By Jena Ardell
By Brian McManus
By Chaz Kangas
By Sound of the City
By Peter Gerstenzang
By Katherine Turman
By Chris Kornelis
By Brian McManus
Evidently, indie rock royalty Morrissey, Sonic Youth, and the Pixies, in tandem with protégés PJ Harvey, Wilco, the Flaming Lips, and many others, are not enough to sell out America's amphitheaters, as Lollapalooza co-founders Marc Geiger and Perry Farrell were forced to cancel all of 2004's 31 dates. Fans expressed serious disappointment over missing one of the first truly alternative lineups in years (2003's top acts: Jane's Addiction, Audioslave, and Incubus). Last year's model brought in over $13 million, and while this year's total has yet to be disclosed, ticket sales were poor across the board.
The rest of America may deny that NYC and California are the national hubs of civilization (or is Middle America over indie rock, for better or worse?), but location proved to have an influence. Southern California's Coachella fest in May sold out both days (granted it wasn't a tour and featured many more bands than Lollapalooza). And the only place where numbers were in the black for Perry Farrell and company was Randalls Island, New York.
In spite of Lollapalooza's "reduced" ticket prices (in New York $50 for one day, $90 for both), concert organizers need to realize that while hate-metal bands and acts heavy on Clear Channel's nationwide rotation may fill venues, indie rock has always been esoteric. And the initiated, while eager to see great bands, are not willing to dump $100-plus in one night after you factor in the overpriced Italian sausage rolls, bottles of water, and beer. (Not to mention the vile Port-a-potties one has to endure after drinking aforementioned beer only to subsequently lose one's prime spot won after hours of waiting in the sun.) Add to these injustices the inconvenience of 20 out of 31 dates landing on school nights.
While Lollapalooza's website promises a full refund, Ticketmaster's policy is to refund the ticket's face value and per-ticket charges (for the facility and convenience), but not per-order charges such as shipping and order processing. A brief "investigation" (e-mailing of friends and a visit to the Flaming Lips message board) reveals that Ticketmaster charged $4 to process each order. While the number of tickets sold through Ticketmaster is unknown, one can presume the company will come out ahead.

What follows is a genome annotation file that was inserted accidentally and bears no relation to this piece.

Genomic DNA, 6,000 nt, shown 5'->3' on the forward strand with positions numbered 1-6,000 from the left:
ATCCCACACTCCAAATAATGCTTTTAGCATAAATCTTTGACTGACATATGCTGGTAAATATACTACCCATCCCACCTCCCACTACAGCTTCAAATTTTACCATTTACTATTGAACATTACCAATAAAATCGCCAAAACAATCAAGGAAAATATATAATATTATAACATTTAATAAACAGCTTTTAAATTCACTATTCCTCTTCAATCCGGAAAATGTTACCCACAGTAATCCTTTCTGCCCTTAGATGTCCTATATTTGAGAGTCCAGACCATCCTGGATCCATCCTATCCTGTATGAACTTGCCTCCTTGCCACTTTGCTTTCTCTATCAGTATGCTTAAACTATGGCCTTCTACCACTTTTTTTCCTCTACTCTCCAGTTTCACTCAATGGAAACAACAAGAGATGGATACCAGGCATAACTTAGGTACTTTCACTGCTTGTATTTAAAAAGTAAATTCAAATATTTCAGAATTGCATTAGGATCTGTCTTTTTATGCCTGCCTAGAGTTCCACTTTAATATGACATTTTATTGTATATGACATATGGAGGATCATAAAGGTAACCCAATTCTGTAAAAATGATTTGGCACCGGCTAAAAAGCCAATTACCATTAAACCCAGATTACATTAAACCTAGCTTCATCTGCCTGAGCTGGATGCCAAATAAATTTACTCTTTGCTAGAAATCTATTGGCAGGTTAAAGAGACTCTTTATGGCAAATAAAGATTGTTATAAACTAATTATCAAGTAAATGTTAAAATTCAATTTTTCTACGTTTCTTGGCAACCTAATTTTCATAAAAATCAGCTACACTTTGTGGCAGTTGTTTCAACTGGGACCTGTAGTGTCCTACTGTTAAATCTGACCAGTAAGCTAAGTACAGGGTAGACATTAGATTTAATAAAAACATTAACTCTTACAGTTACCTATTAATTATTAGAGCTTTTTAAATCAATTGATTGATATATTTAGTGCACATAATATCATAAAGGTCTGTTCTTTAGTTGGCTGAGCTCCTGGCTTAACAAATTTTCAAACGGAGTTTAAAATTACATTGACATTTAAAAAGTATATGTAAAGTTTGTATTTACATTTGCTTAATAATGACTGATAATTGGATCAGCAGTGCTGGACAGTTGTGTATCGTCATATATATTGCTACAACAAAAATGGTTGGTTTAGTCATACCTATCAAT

For most would-be Lollapalooza bands, Randalls Island was to be the only summer pit stop in New York. Many are now scrambling to schedule an appearance. People in and around Chicago can shell out $55 (not including service fees) to see Moz at the House of Blues on July 17. The Big Mouth Who Struck Again has more dates forthcoming, but whether or not any of them will be in NYC (where he had five triumphant shows at the Apollo in May) remains to be seen.
Punk new wavers Le Tigre support alt-rock pioneers Sonic Youth on a tour that hits Oregon (July 15), Arizona (July 21), Nevada (July 23), Utah (July 25), Minnesota (July 28), Wisconsin (July 30), Missouri (July 31), Connecticut (August 13), and Maine (August 15). PJ Harvey will tour America in the fall. Modest Mouse plan on hitting New York in August but before then will visit Chico, California (July 16); Phoenix, Arizona (July 23); Bloomington, Indiana (August 19); Portsmouth, Virginia (August 19); and Austin, Texas (September 17 & 18).
Here comes your band
Wilco, whose latest, A Ghost Is Born, is touted as even better than Yankee Hotel Foxtrot, will be in Rhode Island on August 8 for the Newport Folk Festival. The jam band String Cheese Incident, who were going to play Jane's Addiction songs with Perry Farrell for their Colorado Lollapalooza date, continue their perpetual tour this summer. There's no NYC date yet, but they will hit California (July 16), Nevada (July 24 & 25), and North Carolina (August 21) with fellow might-have-beens Sound Tribe Sector Nine; with Michael Franti & Spearhead in Pittsburgh, PA (August 12); and with Gomez and the Polyphonic Spree in Houston, Texas (August 24).
The Flaming Lips have nothing else scheduled for the summer. Jesus and Mary Chaingangers Black Rebel Motorcycle Club tour parts of the U.S. this summer before heading to Philly to start on a new album. Broken Social Scene have yet to decide their plans. NYC new wave noisemakers TV on the Radio are looking to open for a few of the Lollapalooza bands but for now have at least one date in New York this summer, the Voice's Siren festival (July 17). They'll also co-headline with lesser birds of a feather the Faint on a national tour in October. For other bands, check their websites. Since the price of one of these concerts will equal a day pass to Lollapalooza, choose wisely.